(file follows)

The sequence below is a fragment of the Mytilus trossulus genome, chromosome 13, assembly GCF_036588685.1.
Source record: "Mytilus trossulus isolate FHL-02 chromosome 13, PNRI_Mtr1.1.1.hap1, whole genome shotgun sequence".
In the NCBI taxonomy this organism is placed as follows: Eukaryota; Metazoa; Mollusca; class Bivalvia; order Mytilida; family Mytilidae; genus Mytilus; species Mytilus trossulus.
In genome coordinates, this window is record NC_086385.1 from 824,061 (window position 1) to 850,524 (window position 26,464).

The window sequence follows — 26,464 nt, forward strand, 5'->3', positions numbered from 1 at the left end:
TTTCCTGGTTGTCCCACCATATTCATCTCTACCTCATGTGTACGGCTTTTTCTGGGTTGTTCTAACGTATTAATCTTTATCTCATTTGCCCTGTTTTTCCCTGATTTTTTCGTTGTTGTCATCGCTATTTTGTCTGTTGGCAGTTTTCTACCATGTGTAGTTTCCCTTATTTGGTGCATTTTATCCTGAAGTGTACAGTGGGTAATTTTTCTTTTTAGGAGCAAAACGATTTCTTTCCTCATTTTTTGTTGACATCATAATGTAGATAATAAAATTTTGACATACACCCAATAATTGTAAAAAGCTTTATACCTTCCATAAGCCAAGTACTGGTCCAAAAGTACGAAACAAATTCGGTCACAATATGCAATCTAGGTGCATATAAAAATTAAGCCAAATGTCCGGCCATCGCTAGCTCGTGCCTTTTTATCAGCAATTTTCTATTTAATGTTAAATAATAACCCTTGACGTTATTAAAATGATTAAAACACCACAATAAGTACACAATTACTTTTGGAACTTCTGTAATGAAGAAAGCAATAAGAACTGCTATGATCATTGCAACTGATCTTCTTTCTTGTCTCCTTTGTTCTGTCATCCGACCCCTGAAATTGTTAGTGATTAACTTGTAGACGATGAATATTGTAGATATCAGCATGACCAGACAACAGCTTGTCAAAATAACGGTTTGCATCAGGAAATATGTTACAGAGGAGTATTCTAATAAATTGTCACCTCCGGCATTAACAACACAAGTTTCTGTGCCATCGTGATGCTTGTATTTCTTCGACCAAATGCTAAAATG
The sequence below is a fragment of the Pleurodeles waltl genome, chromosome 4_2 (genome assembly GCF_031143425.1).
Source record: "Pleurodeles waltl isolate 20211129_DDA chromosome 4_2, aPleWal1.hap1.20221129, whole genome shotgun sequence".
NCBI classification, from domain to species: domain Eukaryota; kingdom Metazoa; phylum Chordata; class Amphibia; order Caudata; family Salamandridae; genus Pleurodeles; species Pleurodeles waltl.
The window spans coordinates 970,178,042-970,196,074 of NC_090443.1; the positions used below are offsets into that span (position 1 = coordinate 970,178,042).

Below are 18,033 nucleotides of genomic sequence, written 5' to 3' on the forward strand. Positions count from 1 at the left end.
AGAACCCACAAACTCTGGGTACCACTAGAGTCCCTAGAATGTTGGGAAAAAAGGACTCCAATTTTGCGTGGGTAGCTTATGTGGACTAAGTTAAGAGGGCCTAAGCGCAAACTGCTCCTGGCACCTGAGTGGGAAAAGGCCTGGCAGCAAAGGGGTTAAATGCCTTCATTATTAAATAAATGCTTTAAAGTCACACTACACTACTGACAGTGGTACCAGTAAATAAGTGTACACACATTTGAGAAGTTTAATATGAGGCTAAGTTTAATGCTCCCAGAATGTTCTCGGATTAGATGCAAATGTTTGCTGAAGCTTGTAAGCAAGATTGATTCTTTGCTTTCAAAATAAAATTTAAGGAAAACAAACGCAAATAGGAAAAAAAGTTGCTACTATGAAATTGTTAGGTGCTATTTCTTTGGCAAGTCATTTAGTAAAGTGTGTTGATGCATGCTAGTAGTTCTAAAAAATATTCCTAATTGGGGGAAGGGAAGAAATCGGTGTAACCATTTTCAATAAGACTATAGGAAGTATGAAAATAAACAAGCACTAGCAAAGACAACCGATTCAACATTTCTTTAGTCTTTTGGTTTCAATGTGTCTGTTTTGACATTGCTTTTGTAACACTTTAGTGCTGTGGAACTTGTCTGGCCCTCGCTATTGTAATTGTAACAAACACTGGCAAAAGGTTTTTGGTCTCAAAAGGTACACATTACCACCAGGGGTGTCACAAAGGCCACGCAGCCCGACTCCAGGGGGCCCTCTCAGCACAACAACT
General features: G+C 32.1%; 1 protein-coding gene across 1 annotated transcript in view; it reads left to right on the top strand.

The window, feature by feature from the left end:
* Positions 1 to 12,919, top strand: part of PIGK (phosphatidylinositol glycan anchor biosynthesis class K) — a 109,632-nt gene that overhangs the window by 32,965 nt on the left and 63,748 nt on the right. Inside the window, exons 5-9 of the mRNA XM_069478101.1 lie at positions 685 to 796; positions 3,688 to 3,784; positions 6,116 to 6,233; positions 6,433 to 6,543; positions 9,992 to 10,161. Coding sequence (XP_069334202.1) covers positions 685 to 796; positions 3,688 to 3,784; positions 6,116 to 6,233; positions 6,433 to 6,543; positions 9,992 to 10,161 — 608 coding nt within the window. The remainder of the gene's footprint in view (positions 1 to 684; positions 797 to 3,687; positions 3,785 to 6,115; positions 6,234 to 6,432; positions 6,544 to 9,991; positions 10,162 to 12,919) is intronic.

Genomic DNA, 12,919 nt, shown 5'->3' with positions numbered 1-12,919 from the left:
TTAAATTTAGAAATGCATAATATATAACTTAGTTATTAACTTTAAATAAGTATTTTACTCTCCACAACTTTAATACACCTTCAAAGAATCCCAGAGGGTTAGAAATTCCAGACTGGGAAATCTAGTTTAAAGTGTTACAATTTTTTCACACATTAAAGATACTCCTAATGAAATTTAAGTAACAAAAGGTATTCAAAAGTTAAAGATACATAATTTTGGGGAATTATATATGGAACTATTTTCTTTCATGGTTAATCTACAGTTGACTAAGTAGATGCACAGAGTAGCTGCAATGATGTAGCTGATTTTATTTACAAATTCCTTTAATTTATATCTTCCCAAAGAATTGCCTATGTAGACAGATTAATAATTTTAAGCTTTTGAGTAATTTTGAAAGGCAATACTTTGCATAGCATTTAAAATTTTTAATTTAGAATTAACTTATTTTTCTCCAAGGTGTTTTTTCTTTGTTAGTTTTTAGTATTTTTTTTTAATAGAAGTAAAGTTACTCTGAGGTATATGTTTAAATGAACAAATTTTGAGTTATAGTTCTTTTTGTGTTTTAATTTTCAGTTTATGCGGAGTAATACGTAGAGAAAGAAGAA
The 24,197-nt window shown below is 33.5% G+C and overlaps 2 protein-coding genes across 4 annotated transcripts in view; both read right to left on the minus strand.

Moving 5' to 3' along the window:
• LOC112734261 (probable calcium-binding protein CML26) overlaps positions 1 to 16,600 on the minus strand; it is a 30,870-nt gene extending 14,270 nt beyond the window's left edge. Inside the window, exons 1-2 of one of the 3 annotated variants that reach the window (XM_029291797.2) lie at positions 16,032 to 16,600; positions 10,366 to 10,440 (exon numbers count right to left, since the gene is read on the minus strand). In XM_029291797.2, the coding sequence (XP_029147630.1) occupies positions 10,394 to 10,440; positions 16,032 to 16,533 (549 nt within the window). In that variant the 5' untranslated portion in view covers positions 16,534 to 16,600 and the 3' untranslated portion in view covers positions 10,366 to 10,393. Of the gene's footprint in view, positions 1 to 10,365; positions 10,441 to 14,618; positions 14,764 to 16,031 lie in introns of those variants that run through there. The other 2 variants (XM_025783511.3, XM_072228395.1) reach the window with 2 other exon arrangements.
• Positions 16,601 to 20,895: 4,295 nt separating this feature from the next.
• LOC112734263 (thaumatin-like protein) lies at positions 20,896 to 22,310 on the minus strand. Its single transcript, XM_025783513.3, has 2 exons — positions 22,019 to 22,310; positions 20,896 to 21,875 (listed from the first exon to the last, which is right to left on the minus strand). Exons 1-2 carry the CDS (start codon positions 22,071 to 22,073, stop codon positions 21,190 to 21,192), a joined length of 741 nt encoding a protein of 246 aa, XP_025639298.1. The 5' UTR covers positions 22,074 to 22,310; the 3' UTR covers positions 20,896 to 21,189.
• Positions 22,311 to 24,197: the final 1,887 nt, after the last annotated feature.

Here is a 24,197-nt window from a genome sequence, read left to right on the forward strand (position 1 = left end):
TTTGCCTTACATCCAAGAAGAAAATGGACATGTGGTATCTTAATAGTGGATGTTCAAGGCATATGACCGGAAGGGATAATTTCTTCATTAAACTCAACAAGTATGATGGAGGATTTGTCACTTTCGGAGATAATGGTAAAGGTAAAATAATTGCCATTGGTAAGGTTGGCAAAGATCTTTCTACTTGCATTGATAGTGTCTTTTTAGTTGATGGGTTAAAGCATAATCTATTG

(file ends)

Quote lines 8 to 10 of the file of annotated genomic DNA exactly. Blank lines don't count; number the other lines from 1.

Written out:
Source record: "Pleurodeles waltl isolate 20211129_DDA chromosome 4_2, aPleWal1.hap1.20221129, whole genome shotgun sequence".
NCBI classification, from domain to species: domain Eukaryota; kingdom Metazoa; phylum Chordata; class Amphibia; order Caudata; family Salamandridae; genus Pleurodeles; species Pleurodeles waltl.
The window spans coordinates 970,178,042-970,196,074 of NC_090443.1; the positions used below are offsets into that span (position 1 = coordinate 970,178,042).